Saturday marked my fifth official flight lesson after not being in any plane for almost a month. All the hustle and bustle of the holidays kept us grounded. Wes had left early Saturday morning and I was commissioned with getting to the airport by myself. Speaking of Wes, the gangster got his multi engine rating this weekend (he can fly planes with two engines! Wait, we don’t have a plane with two engines… oh well!). He impressed his FAA examiner by completing the practical test faster and more competently than any other student the examiner had seen. What a show off.
Anyhoodle, this post is about me, not my strong, capable, handsome chunk of a man who possesses unparalleled problem solving and time management skills. So I arrive at the airport and am tying my shoes just as Mr. Instructor shows up, destroying my plans to have the airplane checked and ready before Mr. Instructor showed up. Guess I need to work on my time management skills. I’ll ask Wes about that. We pull the plane out of the hangar and I remind Mr. I that this is only my fifth lesson and that I haven’t done any flying since our last lesson. I was feeling a little nervous, but didn’t want to say it outright. I believe you shouldn’t let anybody smell your fear. It’s counterproductive.
It was a cloudy day, so Mr. Instructor decided we’d stick to flying the pattern as opposed to practicing ground reference maneuvers, which would have been the day’s curriculum. For whatever reason, pulling up to the runway threshold and getting ready for takeoff wasn’t as overwhelming as it had seemed before. Maybe it was because there were no other planes waiting to takeoff behind us, or because the skies were releasing good vibes, but the checklist then lights, camera, action and full throttle went off without a hitch. We were airborne and setting up to fly the pattern.
Flying the pattern is basically circling around the airport in an established route and altitude. Each airport will have their own specific traffic pattern and altitude requirements. The altitude for Camarillo’s pattern 875 ft. I’m not sure if 875 ft. seems high or low to you, but climbing out at full throttle, we were hitting 500 ft. within 30 seconds, at which point I would have to turn left crosswind and reduce the throttle, then 10 seconds later make another left turn to fly upwind and reduce the throttle even more because BAMN we were already at 875 ft. To sum it up: flying the pattern happens fast! Which is why we made at least 15 loops in the pattern. And you know what that means: 15 loops = 15 landings. Sweet lordy, there is nothing more fun than landing.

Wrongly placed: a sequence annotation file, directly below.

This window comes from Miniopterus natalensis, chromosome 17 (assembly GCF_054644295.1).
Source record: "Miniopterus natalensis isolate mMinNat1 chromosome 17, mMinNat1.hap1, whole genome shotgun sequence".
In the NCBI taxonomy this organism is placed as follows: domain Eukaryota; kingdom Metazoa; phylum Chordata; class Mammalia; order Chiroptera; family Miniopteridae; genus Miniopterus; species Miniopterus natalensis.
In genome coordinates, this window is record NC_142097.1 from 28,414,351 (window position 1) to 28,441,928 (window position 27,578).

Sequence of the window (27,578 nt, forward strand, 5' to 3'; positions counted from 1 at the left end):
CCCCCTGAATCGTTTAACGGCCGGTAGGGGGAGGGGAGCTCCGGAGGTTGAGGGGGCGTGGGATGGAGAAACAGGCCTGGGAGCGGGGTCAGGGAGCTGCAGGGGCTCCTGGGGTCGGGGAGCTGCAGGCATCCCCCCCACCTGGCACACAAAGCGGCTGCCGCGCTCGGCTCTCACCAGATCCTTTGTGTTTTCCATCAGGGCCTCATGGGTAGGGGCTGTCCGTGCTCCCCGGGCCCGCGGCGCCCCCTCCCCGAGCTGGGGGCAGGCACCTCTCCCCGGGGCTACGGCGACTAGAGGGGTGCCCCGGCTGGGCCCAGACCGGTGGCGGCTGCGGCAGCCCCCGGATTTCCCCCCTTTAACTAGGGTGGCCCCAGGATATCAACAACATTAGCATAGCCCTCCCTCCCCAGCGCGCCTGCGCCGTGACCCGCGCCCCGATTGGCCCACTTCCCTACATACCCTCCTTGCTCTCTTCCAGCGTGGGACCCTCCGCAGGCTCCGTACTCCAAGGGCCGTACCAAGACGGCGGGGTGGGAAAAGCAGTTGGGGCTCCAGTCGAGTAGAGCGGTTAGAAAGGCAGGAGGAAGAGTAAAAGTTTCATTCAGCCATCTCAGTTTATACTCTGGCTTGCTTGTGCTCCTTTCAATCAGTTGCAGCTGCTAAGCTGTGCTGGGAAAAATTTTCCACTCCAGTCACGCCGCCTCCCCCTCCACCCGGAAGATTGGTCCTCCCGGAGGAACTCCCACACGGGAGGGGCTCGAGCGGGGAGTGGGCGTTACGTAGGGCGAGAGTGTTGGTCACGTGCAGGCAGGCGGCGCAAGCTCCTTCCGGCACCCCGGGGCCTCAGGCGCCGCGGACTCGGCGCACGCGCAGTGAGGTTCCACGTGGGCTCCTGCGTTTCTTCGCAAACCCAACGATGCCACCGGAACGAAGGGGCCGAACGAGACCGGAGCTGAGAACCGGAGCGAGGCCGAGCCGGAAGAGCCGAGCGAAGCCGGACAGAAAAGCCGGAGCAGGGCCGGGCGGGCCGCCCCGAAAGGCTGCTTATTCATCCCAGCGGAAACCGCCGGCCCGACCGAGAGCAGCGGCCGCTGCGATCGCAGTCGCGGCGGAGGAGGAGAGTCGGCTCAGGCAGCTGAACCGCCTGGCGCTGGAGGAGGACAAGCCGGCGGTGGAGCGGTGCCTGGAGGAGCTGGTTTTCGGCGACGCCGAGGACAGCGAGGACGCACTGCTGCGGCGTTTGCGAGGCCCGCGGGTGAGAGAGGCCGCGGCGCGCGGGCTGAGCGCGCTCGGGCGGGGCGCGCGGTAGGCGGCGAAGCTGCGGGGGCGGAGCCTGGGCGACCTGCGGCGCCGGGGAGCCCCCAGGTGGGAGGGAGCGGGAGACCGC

Mr. I: You’re coming in a little fast. Reduce the throttle a bit.
Mr. I: Aim for the numbers. No, pull your noise up a little bit.
Mr. I: Now you need more throttle. Just a little.
Mr. I: Steady, steady, steady. Whoa your sink rate is too high.
Me (unsaid): I have no idea what you’re talking about! This plane is landing itself!
Mr. I: Good, good. Now let it come into ground effect. Down nice and easy.
Me (unsaid): Seriously. Who is landing this plane? I don’t know what I’m doing! It’s not listening to me!
Mr. I: Nice. You landed that one yourself!
Me (unsaid): Landed it myself? Wow, this is dangerous.
After all that pattern work, Mr. I and I decided to take a nice flight along the coast for the last 30 minutes of our lesson. I was curious if we could see the remains of the landslide which has closed portions of PCH for the past couple of weeks. That little flight along the coast really changed my perspective on flying. I felt in total control: I was keeping our altitude at a steady 500 ft., monitoring airspeed and plotting our course. It was the first time where I felt that Mr. I was my passenger and I was his pilot, not the other way around. I could go anywhere I wanted! The freedom! The independence! It was awesome. Mr. I just sat there and pointed out the houses along PCH he would buy if he had that kind of money. He didn’t correct me or tamper with my flying. He also took my picture.
It’s nice to end a flying lesson on a good note. Oh, wait. I did taxi the plane up to the hangar “too close to my brand new Mercedes! Now it’s going to have a bunch of pebble scratches and marks on it and it’s brand new! That’s not how we do things here at Camarillo. You need to try to be considerate.” That’s what the old man in the hangar across the way told us of after our flight. Can you imagine? A car getting scratched? That’s quite positively the worst thing that could happen in the whole world! Butthead.